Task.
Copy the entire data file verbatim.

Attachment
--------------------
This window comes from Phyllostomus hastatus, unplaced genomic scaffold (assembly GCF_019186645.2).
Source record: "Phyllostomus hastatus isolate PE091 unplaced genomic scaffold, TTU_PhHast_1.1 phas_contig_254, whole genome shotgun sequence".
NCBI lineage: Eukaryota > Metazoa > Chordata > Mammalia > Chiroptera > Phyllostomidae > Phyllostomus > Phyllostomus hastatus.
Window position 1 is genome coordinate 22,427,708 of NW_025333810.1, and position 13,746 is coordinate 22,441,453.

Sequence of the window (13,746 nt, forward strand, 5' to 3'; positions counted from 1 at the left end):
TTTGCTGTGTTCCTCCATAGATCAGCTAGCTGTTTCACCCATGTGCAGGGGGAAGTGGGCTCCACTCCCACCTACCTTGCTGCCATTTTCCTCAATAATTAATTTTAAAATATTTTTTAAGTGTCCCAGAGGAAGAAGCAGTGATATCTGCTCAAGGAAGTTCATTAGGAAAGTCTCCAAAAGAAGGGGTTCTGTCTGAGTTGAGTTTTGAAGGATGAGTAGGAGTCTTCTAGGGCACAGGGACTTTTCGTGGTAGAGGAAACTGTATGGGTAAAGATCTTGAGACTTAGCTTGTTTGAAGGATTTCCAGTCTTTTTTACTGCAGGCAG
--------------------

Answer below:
This window comes from Phyllostomus hastatus, unplaced genomic scaffold (assembly GCF_019186645.2).
Source record: "Phyllostomus hastatus isolate PE091 unplaced genomic scaffold, TTU_PhHast_1.1 phas_contig_254, whole genome shotgun sequence".
NCBI lineage: Eukaryota > Metazoa > Chordata > Mammalia > Chiroptera > Phyllostomidae > Phyllostomus > Phyllostomus hastatus.
Window position 1 is genome coordinate 22,427,708 of NW_025333810.1, and position 13,746 is coordinate 22,441,453.

Sequence of the window (13,746 nt, forward strand, 5' to 3'; positions counted from 1 at the left end):
TTTGCTGTGTTCCTCCATAGATCAGCTAGCTGTTTCACCCATGTGCAGGGGGAAGTGGGCTCCACTCCCACCTACCTTGCTGCCATTTTCCTCAATAATTAATTTTAAAATATTTTTTAAGTGTCCCAGAGGAAGAAGCAGTGATATCTGCTCAAGGAAGTTCATTAGGAAAGTCTCCAAAAGAAGGGGTTCTGTCTGAGTTGAGTTTTGAAGGATGAGTAGGAGTCTTCTAGGGCACAGGGACTTTTCGTGGTAGAGGAAACTGTATGGGTAAAGATCTTGAGACTTAGCTTGTTTGAAGGATTTCCAGTCTTTTTTACTGCAGGCAG